I shall now talk about offshore account and non-resident bank accounts. I fully agree that multi-national corporations/ companies need to maintain bank accounts in different countries to facilitate their business. Sometimes they are forced by some of those countries to operate accounts in their countries. Private companies where the owners or executives frequently travel abroad may also require operating such account. But what about accounts in a country with which there is no business dealing. In some cases there are accounts in a country where the account holder cannot even travel. Think about a Bangladeshi having an account in Switzerland or Denmark or Cayman Islands. Time has come for the host country to impose restrictions on such banking. The host country should also have the right to divulge such information to the government of the original nationality of the account holder.

Through this article I would like to congratulate PM Imran Khan of Pakistan for raising this issue of money laundering during the 74th UNGA in 2019. He was bold enough to point his finger towards the Western World as to why they do not say a word about those corrupt politician and businessmen who buy their residence permit in their countries and instead go on criticizing the third world for corruption and lack of democracy. It is time the Western World should look at the mirror and see the role played by them. To eliminate corruption, money laundering and terrorist funding the world has to work together instead of blaming each other.

FATF – Financial Action Task Force has failed to do anything. Most people even do not know about their existence. It is certainly not within the means of any NGO or other voluntary organization to deal with the matter. A new IGO (Inter-Governmental Organization) is perhaps necessary with internationally agreed system and procedures unless one of the existing UN agencies with remit to fight financial crime globally can deal with the matter.  The International Monetary Fund (IMF) and the Paris based International Chamber of Commerce (ICC) should jointly call a diplomatic conference under UN umbrella to adopt an International Convention on Prevention of Corruption, transfer of black money, money laundering and terrorists funding. The Convention should also decide whether to establish a new specialized agency under the UN for implementation of the Convention or to revamp one of the existing agencies dealing with crime and give it the remit with full powers.  The Convention will definitely help growth of accountability at every stage and thereby help flourish democracy and human rights.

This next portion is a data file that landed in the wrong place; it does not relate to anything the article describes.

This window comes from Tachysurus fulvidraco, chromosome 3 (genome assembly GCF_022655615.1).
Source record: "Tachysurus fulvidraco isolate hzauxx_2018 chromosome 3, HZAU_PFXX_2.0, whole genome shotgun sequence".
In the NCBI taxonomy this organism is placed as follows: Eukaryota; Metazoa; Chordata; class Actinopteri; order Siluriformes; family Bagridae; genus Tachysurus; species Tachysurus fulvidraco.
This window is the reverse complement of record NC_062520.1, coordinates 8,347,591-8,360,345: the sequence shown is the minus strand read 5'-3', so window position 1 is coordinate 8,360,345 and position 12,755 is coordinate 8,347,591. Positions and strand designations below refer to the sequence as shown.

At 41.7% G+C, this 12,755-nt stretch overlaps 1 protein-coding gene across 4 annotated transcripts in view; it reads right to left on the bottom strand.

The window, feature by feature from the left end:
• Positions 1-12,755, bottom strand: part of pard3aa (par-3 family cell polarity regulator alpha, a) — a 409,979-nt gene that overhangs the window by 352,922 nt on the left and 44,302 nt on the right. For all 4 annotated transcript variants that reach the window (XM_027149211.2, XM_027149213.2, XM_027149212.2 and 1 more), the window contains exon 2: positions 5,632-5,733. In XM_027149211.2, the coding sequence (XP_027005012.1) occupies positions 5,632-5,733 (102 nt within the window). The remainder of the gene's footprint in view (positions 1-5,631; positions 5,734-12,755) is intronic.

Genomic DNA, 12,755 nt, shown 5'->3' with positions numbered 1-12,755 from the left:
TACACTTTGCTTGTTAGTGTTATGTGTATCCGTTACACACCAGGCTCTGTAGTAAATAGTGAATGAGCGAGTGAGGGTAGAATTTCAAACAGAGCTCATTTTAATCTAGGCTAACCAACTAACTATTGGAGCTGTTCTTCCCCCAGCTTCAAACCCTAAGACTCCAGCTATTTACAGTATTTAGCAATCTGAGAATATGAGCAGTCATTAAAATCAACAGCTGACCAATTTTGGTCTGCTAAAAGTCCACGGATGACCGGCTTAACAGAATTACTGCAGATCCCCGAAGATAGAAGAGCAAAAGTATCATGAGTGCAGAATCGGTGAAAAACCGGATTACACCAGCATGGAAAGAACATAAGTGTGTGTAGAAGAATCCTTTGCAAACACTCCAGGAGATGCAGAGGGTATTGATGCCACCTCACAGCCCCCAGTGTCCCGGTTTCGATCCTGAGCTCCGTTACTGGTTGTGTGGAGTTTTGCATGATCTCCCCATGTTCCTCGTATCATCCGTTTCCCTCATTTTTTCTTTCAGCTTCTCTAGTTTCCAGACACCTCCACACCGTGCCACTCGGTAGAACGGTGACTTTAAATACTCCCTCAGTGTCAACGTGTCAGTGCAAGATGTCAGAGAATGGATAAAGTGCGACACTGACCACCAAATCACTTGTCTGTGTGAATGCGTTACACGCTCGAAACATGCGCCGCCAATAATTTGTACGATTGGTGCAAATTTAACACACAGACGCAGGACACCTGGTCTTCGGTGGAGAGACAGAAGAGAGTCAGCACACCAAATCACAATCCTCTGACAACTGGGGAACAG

Ever since the Pakistan Premier talked about it in the UN, I have not heard any other movement about it. I take the initiative to bring this issue to international focus once again. I hope the readers will like the discussion in this article. The article provides several starting points on which experts can add meat to the bone. Let us make life difficult for corrupt people. There should be no safe haven for them. They should know – it is NOT so easy to get away with it.

London, 15-April-2020                                                                      <fazlu.chowdhury@btinternet.com>